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October 2001 Issue
The Geographical Review
October 2001, Vol. 91 (4), pp. 655-674
Counting Farmers Markets
Keywords: agriculture direct marketing, farmers markets, food supply, Public Law 94-463, produce
marketing, vegetable marketing.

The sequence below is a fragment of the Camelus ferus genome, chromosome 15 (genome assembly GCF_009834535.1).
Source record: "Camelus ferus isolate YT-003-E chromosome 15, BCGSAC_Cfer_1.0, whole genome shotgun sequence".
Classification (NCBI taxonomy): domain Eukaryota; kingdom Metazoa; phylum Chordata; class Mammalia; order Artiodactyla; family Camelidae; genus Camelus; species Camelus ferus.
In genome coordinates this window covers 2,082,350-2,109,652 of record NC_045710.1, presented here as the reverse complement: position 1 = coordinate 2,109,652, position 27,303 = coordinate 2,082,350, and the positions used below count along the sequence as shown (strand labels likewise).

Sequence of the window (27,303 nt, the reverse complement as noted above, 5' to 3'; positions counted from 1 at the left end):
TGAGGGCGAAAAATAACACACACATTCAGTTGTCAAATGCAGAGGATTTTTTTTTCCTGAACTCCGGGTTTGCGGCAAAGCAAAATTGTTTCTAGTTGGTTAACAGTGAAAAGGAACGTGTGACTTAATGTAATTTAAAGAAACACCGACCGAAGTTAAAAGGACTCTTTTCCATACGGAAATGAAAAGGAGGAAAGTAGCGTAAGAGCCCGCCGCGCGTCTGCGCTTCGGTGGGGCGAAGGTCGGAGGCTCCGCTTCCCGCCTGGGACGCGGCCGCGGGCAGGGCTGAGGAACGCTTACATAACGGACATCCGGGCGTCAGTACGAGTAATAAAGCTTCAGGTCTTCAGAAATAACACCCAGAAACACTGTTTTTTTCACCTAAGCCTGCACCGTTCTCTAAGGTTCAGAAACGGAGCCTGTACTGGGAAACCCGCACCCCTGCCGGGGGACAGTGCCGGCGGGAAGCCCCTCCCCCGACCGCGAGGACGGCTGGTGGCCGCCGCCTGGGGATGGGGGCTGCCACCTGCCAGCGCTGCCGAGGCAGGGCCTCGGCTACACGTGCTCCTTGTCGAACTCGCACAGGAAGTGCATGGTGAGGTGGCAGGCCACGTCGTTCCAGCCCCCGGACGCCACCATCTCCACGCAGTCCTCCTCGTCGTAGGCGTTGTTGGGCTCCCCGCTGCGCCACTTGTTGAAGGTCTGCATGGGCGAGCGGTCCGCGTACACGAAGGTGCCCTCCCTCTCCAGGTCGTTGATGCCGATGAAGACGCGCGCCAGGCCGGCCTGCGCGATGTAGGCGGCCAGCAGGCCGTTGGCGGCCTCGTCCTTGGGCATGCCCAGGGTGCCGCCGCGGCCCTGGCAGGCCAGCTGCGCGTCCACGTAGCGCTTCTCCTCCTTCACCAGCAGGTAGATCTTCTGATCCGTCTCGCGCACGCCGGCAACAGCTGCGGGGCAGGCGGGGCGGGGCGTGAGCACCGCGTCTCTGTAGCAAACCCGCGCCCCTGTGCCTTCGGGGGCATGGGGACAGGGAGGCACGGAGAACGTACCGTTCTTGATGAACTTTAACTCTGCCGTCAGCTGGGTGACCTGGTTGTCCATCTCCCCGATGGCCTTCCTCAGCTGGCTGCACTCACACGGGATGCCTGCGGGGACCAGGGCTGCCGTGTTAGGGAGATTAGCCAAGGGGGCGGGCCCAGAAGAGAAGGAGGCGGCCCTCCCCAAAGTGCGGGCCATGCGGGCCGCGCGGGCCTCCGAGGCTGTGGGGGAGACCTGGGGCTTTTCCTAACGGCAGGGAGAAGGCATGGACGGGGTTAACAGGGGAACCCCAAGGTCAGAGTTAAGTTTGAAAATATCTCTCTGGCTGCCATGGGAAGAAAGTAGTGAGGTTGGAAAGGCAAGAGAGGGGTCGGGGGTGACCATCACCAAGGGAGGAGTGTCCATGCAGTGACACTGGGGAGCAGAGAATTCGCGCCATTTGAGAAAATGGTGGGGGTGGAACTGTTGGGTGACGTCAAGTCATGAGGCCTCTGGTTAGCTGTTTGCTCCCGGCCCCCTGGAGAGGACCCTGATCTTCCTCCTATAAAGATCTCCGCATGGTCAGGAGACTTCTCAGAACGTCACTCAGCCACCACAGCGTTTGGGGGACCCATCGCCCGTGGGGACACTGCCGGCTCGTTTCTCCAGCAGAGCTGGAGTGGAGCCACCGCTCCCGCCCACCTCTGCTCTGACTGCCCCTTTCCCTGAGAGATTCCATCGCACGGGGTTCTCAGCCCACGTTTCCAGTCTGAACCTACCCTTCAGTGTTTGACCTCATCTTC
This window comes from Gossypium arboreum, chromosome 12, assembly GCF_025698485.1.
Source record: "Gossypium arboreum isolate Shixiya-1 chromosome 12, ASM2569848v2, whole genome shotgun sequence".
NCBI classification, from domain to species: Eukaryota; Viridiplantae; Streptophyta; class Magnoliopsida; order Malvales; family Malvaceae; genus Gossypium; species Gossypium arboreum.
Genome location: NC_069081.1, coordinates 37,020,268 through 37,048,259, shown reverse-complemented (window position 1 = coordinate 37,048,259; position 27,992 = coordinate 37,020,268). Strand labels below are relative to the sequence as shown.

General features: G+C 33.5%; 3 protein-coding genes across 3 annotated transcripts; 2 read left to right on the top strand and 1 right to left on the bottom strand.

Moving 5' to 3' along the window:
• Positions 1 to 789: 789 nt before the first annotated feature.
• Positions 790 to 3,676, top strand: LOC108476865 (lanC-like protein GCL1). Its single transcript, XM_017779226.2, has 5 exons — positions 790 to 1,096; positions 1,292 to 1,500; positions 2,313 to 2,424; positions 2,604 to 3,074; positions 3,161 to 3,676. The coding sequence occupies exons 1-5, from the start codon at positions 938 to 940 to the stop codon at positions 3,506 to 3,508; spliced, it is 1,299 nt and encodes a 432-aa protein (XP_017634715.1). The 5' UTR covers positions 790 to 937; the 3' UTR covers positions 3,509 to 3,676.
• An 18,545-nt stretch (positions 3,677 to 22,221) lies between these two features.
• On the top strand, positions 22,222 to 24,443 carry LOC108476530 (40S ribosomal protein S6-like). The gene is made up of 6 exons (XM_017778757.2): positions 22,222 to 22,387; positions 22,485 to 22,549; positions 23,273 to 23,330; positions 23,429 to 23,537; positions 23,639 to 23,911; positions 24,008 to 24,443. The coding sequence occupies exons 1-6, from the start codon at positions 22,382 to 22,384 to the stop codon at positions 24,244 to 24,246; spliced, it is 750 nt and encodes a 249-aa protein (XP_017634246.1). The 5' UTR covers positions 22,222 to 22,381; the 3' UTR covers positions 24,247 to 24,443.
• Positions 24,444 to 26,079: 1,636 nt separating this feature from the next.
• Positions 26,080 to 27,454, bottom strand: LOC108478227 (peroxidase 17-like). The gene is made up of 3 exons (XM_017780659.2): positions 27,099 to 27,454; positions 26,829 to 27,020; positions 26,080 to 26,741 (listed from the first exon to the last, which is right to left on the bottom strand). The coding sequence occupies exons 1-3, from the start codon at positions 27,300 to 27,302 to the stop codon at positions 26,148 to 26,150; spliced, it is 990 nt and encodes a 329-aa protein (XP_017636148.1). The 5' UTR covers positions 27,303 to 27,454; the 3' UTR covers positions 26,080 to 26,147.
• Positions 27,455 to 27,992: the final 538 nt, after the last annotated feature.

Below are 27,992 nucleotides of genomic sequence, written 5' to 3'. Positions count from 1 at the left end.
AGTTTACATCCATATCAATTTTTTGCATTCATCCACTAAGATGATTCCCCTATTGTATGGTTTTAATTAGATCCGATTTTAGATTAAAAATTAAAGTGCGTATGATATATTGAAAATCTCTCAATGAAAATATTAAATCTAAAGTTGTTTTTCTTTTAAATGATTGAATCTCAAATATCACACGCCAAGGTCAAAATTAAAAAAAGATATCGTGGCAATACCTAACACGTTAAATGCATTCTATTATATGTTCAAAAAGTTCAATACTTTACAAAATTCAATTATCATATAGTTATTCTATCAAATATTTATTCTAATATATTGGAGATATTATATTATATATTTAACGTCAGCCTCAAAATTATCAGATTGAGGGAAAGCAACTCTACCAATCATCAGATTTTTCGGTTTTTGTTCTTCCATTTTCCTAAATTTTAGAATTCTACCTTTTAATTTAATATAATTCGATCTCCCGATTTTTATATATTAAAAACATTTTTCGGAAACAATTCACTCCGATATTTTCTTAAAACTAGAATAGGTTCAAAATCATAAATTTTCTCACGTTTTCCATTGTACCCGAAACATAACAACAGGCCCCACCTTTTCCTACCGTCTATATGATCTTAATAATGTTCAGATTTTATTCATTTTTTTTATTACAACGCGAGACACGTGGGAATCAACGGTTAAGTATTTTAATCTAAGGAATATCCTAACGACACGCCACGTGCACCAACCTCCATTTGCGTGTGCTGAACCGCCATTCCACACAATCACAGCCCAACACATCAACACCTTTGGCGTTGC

Farmers markets selling locally grown produce were once vital components of urban food systems. In the modern era an extended wholesale supply system has reduced markets to negligible importance in provisioning. Yet the number of farmers markets in the United States has grown dramatically in the past thirty years. Examination of the literature on American farmers markets in the twentieth century reveals cycles of expansion and decline. Four surges in numbers are reported, with the most rapid rise following the passage of Public Law 94-463, the Farmer-to-Consumer Direct Marketing Act of 1976. Between 1970 and 1986, markets in some states increased tenfold, with the national total rising nearly 500 percent by one estimate. Beginning in the late 1980s, farmers markets entered another growth phase, which continues. Research into farmers markets is hindered by the lack of consistency in classification, by incomplete descriptions of market characteristics, and by lost data.